Outputs

Journal Articles

Challenges and opportunities for re-framing resource use policy with practice theories: The change points approach

Published in Global Environmental Change in April 2020.

Can practice theory make a difference to policy? In this article, we contribute to a vexed debate on that question.

We draw on our learning from a series of projects working in collaboration with key policy partners to bring evidence from practice research to inform policy on reducing resource consumption in the home, and development and application of a workshop methodology for rethinking policy challenge, the Change Points approach.

We argue that, with close engagement with policy professionals and their collective practices, it is possible to provide a partial and pragmatic but nevertheless effective translation of key distinctive insights from practice theories and related research, to reframe policy problems and hence to identify spaces for effecting change for sustainability.

Read more here

Watson M, A Browne, D Evans, M Foden, C Hoolohan, L Sharp (2020) ‘Challenges and opportunities for re-framing resource use policy with social practice theories: The Change Points approach’ accepted for Global Environmental Change 62 102072

available open access at – doi.org/10.1016/j.gloenvcha.2020.102072

Design thinking for practice-based intervention: Co-producing the change points toolkit to unlock (un)sustainable practices

This paper, lead authored by Claire Hoolahan with Alison Browne and published in Design Studies, develops connections between design thinking and social practice theories, presenting a toolkit intended to support the development of sustainability interventions and policies capable of encouraging sustainable practices. Key developments in design thinking and social practice theories are critically examined, and a toolkit is presented that sensitively combines their conceptual and methodological insights. The toolkit is one of the first resources that enables practitioners to operationalise social practice theories without substantial prior engagement or training. It thereby offers an accessible resource to support the design of initiatives that could disrupt resource intensive practices and support the emergence and normalisation of less resource intensive alternatives. This paper specifically addresses the contribution the toolkit makes to advancing discussions regarding practice-oriented design.

The water-energy-food nexus at home: New opportunities for policy interventions in household sustainability

A key output from the nexus project work, lead authored by Mike Foden with the rest of the project team, published in The Geographical Journal.

This paper contributes to the nascent transdisciplinary research agenda of translating home practices research into wider conceptualisations of “intervention”, with a specific orientation towards academic and non-academic stakeholders who are interested in influencing systems of sustainable consumption and production within, and across, the WEF sectors.

Foden M, Browne AL, Evans DM, Sharp L, Watson M. The water–energy–food nexus at home: New opportunities for policy interventions in household sustainability. Geogr J. 2018;00:1–13. https://doi.org/10.1111/geoj.12257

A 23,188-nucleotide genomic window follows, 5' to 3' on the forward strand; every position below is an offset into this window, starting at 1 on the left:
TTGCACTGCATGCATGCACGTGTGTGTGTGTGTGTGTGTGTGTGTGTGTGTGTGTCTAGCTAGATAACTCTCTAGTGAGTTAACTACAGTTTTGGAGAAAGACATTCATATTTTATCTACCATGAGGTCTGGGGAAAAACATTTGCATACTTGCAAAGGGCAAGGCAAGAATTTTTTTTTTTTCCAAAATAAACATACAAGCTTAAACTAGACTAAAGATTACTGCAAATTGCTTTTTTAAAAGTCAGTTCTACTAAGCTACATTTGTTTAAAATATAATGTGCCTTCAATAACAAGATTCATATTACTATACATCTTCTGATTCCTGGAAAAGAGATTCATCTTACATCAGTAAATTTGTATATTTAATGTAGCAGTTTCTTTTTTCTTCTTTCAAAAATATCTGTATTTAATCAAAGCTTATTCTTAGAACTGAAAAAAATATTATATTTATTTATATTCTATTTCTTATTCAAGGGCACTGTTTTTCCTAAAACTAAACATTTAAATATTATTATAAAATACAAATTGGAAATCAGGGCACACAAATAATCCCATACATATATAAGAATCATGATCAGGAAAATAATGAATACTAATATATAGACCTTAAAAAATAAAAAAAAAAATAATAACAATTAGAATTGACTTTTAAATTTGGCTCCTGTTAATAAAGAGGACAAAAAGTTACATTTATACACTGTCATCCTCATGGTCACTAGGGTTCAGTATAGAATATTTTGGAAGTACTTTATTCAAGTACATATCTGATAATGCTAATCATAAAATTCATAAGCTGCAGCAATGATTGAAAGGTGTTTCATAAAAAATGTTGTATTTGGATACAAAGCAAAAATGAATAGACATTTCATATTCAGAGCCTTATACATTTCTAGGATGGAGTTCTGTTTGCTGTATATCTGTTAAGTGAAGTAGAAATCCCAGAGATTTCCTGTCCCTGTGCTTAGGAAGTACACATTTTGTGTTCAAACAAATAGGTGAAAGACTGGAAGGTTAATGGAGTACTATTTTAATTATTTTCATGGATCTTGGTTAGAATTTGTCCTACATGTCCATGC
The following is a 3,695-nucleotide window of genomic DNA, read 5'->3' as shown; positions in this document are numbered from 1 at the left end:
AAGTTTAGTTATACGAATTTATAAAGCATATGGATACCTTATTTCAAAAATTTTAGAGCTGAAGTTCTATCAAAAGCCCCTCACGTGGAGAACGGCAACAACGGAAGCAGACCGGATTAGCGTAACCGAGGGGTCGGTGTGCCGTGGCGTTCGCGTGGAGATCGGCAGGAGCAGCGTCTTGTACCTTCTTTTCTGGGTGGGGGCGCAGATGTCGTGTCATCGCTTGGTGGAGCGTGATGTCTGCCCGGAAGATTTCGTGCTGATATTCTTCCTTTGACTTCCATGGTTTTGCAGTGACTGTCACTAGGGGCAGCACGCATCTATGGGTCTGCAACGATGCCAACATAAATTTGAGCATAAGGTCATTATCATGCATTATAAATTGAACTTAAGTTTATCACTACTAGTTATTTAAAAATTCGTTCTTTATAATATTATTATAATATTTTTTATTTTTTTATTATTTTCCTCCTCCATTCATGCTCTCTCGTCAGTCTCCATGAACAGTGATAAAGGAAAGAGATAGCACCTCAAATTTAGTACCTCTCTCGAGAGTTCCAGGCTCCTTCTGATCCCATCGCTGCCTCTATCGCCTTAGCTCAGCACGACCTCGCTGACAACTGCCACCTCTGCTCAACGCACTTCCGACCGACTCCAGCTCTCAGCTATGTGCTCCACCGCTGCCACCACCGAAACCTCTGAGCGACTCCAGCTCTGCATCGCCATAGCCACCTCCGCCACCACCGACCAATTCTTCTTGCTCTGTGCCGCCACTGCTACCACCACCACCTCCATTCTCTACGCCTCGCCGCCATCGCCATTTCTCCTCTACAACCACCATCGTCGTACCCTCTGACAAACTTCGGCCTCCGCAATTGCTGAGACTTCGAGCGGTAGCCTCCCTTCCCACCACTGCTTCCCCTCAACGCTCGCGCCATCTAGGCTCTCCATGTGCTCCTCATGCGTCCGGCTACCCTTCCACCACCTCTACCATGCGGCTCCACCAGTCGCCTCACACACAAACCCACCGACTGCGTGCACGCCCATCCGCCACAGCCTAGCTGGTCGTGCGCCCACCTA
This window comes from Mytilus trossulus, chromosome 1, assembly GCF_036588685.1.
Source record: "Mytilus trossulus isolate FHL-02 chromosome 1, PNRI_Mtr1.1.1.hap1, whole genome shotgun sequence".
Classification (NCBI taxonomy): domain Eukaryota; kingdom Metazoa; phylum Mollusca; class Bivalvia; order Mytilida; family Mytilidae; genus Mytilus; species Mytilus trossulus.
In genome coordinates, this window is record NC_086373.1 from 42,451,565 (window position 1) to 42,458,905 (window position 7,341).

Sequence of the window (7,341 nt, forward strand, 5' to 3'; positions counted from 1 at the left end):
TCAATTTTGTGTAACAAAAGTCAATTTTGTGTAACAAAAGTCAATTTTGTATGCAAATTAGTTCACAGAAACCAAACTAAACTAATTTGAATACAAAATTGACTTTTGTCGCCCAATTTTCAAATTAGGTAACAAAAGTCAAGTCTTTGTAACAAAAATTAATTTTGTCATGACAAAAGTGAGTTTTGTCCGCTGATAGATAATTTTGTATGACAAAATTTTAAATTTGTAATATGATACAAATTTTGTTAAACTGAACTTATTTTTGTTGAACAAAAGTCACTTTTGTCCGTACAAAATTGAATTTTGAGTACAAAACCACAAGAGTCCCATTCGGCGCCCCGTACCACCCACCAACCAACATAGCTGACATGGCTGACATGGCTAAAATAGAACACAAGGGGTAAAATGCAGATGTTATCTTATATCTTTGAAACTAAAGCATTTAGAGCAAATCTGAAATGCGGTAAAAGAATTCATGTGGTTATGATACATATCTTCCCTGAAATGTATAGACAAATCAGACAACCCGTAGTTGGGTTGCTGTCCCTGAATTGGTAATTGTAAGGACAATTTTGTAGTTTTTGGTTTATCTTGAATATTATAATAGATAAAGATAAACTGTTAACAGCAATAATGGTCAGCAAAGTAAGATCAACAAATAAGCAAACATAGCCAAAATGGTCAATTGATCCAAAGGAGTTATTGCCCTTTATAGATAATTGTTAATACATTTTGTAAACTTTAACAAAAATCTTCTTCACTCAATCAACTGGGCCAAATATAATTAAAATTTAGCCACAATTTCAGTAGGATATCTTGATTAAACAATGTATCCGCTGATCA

Reports

The Reshaping the Domestic Nexus project produced 4 reports for different partner organisations. It was through the process of co-producing with partners the presentation of evidence that the change points idea was developed, and its potential for development identified by partners.

Fats, oils, grease and kitchen practices implications for policy and intervention

doi: 10.13140/RG.2.2.13146.24005

This report, produced in consultation with Waterwise,is one of four reports introducing a new approach to understanding the role of everyday household practices in domestic resource consumption and addressing the policy challenges this presents. To demonstrate this ‘change points’ approach this report focuses on one such topic: household disposal of fats, oils and grease (FOG) Read more


Food waste and kitchen practices: implications for policy and intervention

doi: 10.13140/RG.2.2.23212.56960

This report, developed in consultation with Defra, is one of four reports introducing a new approach to understanding the role of everyday household practices in domestic resource consumption and addressing the policy challenges this presents. To demonstrate this ‘change points’ approach this report focuses on one such topic: household food waste. Read more


Food waste, food safety and kitchen practices: implications for policy and intervention

doi: 10.13140/RG.2.2.10747.62243

This report, developed in consultation with the Food Standards Agency, is one of four reports introducing a new approach to understanding the role of everyday household practices in domestic resource consumption and addressing the policy challenges this presents. To demonstrate this ‘change points’ approach this report focuses on one such topic: household food safety in relation to food waste Read more


Energy use, flexibility and domestic food practices: implications for policy and intervention.

doi: 10.13140/RG.2.2.16398.46405

This report, developed in consultation with the Department of Business, Energy and Industrial Strategy, is one of four reports introducing a new approach to understanding the role of everyday household practices in domestic resource consumption and addressing the policy challenges this presents. To demonstrate this ‘change points’ approach, in this report we focus on one such topic: tackling energy use in the provision of food at home. Read more

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